On Sunday, Sen. Lindsey Graham (R-SC) appeared on ABC’s “This Week.”
After bringing up Syria’s recent chemical weapons attack, as well as the way in which President Trump responded, host Martha Raddatz asked Graham for his take:
RADDATZ: We’ve all seen those horrific images this morning. The president just tweeting: “Many dead, including women and children, in mindless chemical attack in Syria…President Putin, Russia, and Iran are responsible for backing animal Assad. Big price to pay.” [What do you] think he means by that? Tom Bossert told me nothing’s off the table.
GRAHAM: Well, it’s the defining moment in his presidency because he has challenged Assad in the past not to use chemical weapons. We had a one-and-done missile attack, so Assad’s at it again. They see us — our resolve breaking; they see our determination to stay in Syria waning; and it’s no accident they used chemical weapons — but President Trump can reset the table here.
To me, I would destroy Assad’s air force; I would create safe zones in Syria where people can come back to their country from the surrounding area and live a better life. Train up Syrians to take on Assad so we can negotiate in Geneva from a position of strength.
If it becomes a tweet without meaning, then he has hurt himself with North Korea. If he doesn’t follow through and live up to that tweet, he’s gonna look weak in the eyes of Russia and Iran. So this is [a] defining moment, Mr. President. You need to follow through [with] that tweet, show a resolve that Obama never did to get this right.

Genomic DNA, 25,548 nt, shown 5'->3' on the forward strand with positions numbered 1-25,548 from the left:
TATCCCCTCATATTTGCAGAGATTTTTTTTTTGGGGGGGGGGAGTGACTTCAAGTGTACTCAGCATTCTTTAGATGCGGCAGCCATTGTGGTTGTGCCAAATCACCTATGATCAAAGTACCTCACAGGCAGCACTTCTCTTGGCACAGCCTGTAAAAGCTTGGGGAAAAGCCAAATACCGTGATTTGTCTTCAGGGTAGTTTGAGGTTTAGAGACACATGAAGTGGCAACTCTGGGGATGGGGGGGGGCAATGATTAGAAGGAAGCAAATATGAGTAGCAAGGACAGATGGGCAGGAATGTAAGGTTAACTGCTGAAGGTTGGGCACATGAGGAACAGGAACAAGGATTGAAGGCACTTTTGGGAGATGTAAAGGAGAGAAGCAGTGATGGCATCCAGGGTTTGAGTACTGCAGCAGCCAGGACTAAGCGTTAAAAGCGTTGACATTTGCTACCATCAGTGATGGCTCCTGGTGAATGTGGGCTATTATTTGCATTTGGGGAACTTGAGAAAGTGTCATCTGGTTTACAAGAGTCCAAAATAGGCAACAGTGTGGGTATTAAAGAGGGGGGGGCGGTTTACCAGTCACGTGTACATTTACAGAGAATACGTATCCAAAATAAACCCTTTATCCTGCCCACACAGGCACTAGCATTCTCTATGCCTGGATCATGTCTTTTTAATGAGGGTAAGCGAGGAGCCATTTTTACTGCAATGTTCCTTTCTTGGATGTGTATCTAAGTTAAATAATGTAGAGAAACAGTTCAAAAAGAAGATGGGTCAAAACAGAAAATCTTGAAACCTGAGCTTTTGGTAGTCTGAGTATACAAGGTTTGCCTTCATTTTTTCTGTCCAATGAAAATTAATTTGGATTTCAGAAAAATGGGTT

RADDATZ: And Senator Graham, this week also, you heard President Trump saying he wanted to pull our troops out of Syria. They clarified that somewhat. What do you think about doing that? I know it’s a different fight. It’s against ISIS.
GRAHAM: Complete, utter disaster to leave before the fight’s done. Have we learned nothing [from] what happens when you leave too soon? We pulled our troops out of Iraq — ISIS came back. But President Trump made a speech in Riyadh, Martha, that was very important. He went to the Arab world and said two things: I stand with you against Iran, and I stand with you to defeat radical Islam.
If we leave Syria by the mere passage of time, we undercut that policy. ISIS will come back; you will be giving Damascus to the Iranians; they’ll have a land bridge from Tehran to Beirut; Syria will be occupied by Hezbollah, Russia, Iran — a nightmare for our friends in Israel. You’ve got to stick with it. You need a holding force as part of a regional force. If Americans are not part of a holding force, ISIS will come back.
There is no strategy by the Trump administration to counter a running expansion, and you need a strategy to deal with Iran just as much as ISIS, and the test of that strategy is in Syria.